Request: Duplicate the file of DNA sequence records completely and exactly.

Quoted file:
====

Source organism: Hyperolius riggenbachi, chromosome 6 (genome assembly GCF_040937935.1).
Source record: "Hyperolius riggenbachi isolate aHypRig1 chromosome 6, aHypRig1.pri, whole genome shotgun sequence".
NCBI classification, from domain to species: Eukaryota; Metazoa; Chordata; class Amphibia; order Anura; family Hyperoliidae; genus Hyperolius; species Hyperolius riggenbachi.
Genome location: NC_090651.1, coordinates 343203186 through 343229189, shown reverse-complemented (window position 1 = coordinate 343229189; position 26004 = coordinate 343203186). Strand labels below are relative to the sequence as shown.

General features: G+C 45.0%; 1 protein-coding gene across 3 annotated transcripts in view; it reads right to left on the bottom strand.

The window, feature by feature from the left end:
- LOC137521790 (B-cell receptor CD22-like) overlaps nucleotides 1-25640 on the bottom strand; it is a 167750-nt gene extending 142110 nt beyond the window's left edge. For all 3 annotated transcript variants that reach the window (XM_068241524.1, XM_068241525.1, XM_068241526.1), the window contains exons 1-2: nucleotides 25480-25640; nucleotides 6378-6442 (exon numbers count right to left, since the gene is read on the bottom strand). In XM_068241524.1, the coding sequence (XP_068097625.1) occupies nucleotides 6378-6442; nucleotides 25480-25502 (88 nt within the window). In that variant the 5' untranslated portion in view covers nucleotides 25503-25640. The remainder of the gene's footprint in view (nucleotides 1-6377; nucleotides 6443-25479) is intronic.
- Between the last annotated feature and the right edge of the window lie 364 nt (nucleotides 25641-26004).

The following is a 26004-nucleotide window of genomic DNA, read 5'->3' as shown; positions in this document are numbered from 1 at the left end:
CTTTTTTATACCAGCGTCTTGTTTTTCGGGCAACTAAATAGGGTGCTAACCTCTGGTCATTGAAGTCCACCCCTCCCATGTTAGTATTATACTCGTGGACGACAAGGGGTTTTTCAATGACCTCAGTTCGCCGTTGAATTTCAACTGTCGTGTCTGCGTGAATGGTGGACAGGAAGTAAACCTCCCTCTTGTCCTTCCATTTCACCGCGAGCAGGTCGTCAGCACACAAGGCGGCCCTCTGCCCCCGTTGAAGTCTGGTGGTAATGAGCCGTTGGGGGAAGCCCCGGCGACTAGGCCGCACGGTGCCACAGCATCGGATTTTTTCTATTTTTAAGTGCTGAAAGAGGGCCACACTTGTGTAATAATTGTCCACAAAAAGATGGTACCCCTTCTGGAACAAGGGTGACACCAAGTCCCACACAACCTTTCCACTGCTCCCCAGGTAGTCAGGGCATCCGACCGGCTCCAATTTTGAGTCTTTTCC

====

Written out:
Source organism: Hyperolius riggenbachi, chromosome 6 (genome assembly GCF_040937935.1).
Source record: "Hyperolius riggenbachi isolate aHypRig1 chromosome 6, aHypRig1.pri, whole genome shotgun sequence".
NCBI classification, from domain to species: Eukaryota; Metazoa; Chordata; class Amphibia; order Anura; family Hyperoliidae; genus Hyperolius; species Hyperolius riggenbachi.
Genome location: NC_090651.1, coordinates 343203186 through 343229189, shown reverse-complemented (window position 1 = coordinate 343229189; position 26004 = coordinate 343203186). Strand labels below are relative to the sequence as shown.

General features: G+C 45.0%; 1 protein-coding gene across 3 annotated transcripts in view; it reads right to left on the bottom strand.

The window, feature by feature from the left end:
- LOC137521790 (B-cell receptor CD22-like) overlaps nucleotides 1-25640 on the bottom strand; it is a 167750-nt gene extending 142110 nt beyond the window's left edge. For all 3 annotated transcript variants that reach the window (XM_068241524.1, XM_068241525.1, XM_068241526.1), the window contains exons 1-2: nucleotides 25480-25640; nucleotides 6378-6442 (exon numbers count right to left, since the gene is read on the bottom strand). In XM_068241524.1, the coding sequence (XP_068097625.1) occupies nucleotides 6378-6442; nucleotides 25480-25502 (88 nt within the window). In that variant the 5' untranslated portion in view covers nucleotides 25503-25640. The remainder of the gene's footprint in view (nucleotides 1-6377; nucleotides 6443-25479) is intronic.
- Between the last annotated feature and the right edge of the window lie 364 nt (nucleotides 25641-26004).

The following is a 26004-nucleotide window of genomic DNA, read 5'->3' as shown; positions in this document are numbered from 1 at the left end:
CTTTTTTATACCAGCGTCTTGTTTTTCGGGCAACTAAATAGGGTGCTAACCTCTGGTCATTGAAGTCCACCCCTCCCATGTTAGTATTATACTCGTGGACGACAAGGGGTTTTTCAATGACCTCAGTTCGCCGTTGAATTTCAACTGTCGTGTCTGCGTGAATGGTGGACAGGAAGTAAACCTCCCTCTTGTCCTTCCATTTCACCGCGAGCAGGTCGTCAGCACACAAGGCGGCCCTCTGCCCCCGTTGAAGTCTGGTGGTAATGAGCCGTTGGGGGAAGCCCCGGCGACTAGGCCGCACGGTGCCACAGCATCGGATTTTTTCTATTTTTAAGTGCTGAAAGAGGGCCACACTTGTGTAATAATTGTCCACAAAAAGATGGTACCCCTTCTGGAACAAGGGTGACACCAAGTCCCACACAACCTTTCCACTGCTCCCCAGGTAGTCAGGGCATCCGACCGGCTCCAATTTTGAGTCTTTTCC